Great Barrington — Like any good entrepreneur, Rob Navarino loves what he does and does not mind taking a plunge. Owner of The Chef’s Shop on Railroad Street in Great Barrington, Navarino “always knew” that he wanted to have his own business. In 1991, after “paying his dues” in the corporate world, he snatched an opportunity to fulfill his dream, and started a little store he originally called Berkshire Cottage. Though at first Navarino intended to supply goods for the whole home, he found that what customers really wanted was a good supplier of kitchen equipment. Since he has always enjoyed cooking, that suited his tastes. Once he found that niche, he says, “it just clicked.” Twenty-four years later, Navarino is still a proud part of the economic fabric of the Berkshires.
Navarino has no trouble explaining what sets The Chef’s Shop apart from normal kitchen retailers. “People are interested in the things that really works the best, not just the things with national brand names or huge advertising budgets. We have a very utilitarian assortment of products; it’s not a frivolous store. Our customers can rely on us for guidance and competitive prices. We carefully edit the many products out there, consistently carrying only the products of the highest quality, at the best price. We even guarantee that, for any product in the store, we will meet or beat the lowest price anywhere.” Right now, he adds, prices are even better than usual because the Shop is holding its annual March Madness clearance event.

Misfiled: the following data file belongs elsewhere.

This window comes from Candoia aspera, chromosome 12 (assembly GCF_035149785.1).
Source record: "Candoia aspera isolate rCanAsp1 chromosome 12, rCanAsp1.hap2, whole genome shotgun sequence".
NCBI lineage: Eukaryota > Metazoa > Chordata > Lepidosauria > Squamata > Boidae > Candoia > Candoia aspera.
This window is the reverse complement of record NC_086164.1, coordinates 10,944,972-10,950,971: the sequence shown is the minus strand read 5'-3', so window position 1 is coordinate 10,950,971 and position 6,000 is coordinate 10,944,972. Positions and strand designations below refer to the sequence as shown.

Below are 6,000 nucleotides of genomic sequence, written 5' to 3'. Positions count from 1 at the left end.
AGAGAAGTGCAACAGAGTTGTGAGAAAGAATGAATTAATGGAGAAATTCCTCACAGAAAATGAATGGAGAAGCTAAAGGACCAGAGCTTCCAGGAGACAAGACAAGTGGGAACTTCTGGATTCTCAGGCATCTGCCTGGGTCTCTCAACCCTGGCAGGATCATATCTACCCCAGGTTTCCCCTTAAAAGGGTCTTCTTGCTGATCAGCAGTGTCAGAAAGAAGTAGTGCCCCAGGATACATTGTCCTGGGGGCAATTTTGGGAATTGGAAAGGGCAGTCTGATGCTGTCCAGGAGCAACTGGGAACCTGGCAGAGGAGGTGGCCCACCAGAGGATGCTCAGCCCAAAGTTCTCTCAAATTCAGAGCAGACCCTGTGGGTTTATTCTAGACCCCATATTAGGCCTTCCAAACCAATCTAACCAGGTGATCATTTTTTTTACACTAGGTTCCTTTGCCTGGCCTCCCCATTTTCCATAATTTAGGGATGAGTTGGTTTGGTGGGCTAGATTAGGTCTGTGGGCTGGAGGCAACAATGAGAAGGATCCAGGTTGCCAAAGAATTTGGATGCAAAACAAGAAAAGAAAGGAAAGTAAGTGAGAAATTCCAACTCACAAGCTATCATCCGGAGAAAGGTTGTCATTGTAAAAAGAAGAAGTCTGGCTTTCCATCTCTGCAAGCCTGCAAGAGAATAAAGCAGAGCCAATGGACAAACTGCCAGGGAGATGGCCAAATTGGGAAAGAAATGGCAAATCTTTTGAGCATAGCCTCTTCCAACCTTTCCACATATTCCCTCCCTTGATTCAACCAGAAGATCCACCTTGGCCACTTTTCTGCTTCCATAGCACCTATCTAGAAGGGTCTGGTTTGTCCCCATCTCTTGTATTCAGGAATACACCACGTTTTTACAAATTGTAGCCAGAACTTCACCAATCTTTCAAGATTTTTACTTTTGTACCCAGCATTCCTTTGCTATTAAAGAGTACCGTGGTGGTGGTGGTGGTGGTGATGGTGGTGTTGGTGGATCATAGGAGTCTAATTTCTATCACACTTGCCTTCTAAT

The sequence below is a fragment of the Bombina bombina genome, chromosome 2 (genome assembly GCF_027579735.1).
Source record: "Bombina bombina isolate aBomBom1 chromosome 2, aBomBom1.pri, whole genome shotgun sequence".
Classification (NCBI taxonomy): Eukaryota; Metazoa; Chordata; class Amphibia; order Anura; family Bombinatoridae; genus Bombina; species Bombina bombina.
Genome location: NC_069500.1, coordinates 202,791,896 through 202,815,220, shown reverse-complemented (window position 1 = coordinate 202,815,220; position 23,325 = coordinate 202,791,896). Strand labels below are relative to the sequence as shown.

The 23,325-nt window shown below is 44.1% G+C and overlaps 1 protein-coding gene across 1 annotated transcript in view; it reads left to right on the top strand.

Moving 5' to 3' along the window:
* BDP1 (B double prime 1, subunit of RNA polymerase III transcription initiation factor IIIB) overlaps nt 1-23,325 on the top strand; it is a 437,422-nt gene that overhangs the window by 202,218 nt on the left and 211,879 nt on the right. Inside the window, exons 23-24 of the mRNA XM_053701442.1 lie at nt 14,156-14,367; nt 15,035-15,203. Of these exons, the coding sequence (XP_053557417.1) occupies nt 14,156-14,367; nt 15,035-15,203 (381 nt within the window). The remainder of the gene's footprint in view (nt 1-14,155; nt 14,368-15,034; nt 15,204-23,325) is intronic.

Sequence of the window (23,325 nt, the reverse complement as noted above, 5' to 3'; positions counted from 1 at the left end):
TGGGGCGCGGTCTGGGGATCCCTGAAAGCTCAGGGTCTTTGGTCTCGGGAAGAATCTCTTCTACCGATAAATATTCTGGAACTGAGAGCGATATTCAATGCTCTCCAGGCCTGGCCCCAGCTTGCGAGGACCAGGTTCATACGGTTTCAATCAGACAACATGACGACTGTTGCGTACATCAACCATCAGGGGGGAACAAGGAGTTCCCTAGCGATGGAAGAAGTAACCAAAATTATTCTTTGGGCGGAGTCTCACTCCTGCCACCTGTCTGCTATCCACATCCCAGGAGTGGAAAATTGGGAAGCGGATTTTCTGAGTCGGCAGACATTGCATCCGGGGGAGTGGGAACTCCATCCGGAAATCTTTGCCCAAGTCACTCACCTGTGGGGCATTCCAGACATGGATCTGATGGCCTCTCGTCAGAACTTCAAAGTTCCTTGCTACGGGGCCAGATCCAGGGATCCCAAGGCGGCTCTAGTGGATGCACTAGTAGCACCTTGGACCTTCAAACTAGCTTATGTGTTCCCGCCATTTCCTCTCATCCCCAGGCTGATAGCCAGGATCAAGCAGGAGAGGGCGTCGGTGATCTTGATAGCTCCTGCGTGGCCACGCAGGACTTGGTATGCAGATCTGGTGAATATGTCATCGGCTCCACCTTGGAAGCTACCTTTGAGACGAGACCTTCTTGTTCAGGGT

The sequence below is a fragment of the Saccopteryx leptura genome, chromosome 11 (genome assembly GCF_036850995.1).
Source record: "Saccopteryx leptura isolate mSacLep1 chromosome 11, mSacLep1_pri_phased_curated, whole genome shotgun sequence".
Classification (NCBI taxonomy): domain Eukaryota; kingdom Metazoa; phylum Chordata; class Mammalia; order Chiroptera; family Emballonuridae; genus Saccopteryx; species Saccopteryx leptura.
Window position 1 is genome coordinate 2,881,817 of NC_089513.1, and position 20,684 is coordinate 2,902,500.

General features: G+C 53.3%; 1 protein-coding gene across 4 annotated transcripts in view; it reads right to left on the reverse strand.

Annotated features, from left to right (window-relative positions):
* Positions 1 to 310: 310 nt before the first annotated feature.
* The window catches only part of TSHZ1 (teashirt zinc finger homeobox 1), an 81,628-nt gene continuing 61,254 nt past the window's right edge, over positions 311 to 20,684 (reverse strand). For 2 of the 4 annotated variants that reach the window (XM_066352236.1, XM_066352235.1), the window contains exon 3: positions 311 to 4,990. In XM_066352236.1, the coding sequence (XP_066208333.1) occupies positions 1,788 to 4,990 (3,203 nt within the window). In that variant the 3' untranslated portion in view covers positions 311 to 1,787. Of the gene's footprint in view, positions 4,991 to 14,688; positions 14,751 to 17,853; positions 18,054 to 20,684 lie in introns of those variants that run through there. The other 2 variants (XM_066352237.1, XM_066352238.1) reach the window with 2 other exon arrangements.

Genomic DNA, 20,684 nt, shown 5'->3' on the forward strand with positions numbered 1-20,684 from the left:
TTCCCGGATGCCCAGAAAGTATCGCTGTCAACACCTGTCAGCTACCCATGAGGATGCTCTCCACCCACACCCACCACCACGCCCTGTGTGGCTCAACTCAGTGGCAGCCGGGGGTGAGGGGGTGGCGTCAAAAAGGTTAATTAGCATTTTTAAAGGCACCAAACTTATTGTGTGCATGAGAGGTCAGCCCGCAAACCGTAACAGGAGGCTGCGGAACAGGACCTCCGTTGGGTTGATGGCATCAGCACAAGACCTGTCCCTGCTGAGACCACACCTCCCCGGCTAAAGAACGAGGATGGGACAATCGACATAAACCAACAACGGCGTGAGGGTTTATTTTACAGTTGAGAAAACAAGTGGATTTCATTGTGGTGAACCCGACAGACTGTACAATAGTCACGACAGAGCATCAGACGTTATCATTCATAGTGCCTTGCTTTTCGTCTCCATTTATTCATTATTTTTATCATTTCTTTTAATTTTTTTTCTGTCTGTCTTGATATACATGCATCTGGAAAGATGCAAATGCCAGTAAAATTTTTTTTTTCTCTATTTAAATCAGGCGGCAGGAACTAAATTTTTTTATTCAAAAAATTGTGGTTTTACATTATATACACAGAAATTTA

Assistant manager Clea Fowler is careful to note that products and prices matter, but people matter more. The mastermind behind the many demonstrations that take place at the Shop, Fowler takes pride in the savoir-faire that she and the staff can offer to their customers. “In a locally owned store like ours you’ll find employees who know you, can anticipate your needs, answer your questions, and who will extend themselves to help you. We’re not only going to sell you that mandolin,” she says, “we’ll take it right out of the box and show you how to work it.” After all, she explains, “a cooking store should be welcoming, like you’re inviting someone into your home.”
And oh, to have a home filled with all that The Chef’s Shop sells! The Shop is like a candy store for anyone who likes spending time in the kitchen, filled with Le Creuset cookware, American-made Lodge cast iron skillets, Nespresso and SodaStream machines, Lamson Sharp knives from Shelburne Falls, Mass., and (Berkshire-designed) Brod & Taylor knife sharpeners. Navarino and Fowler agree that more and more people seem to be catching the “do-it-yourself” cooking bug, which is leading people to try new tools and discover the virtues of locally grown ingredients.
Navarino is quick to connect what he sees in his own store to larger economic trends. “In many places, things are getting homogenized, which is a real loss for our economy and our culture. I see the Berkshires as one of the final bastions of independent, unique entrepreneurs. What really makes our entire economy go is local people supporting each other.” This perspective is one reason that The Chef’s Shop was an early adopter of BerkShares. Navarino observes that ten years ago shopping locally wasn’t even on many people’s radar screen. “It’s really an idea that BerkShares was out in front of and helped to facilitate. To me,” he says, “BerkShares are what our community is all about.”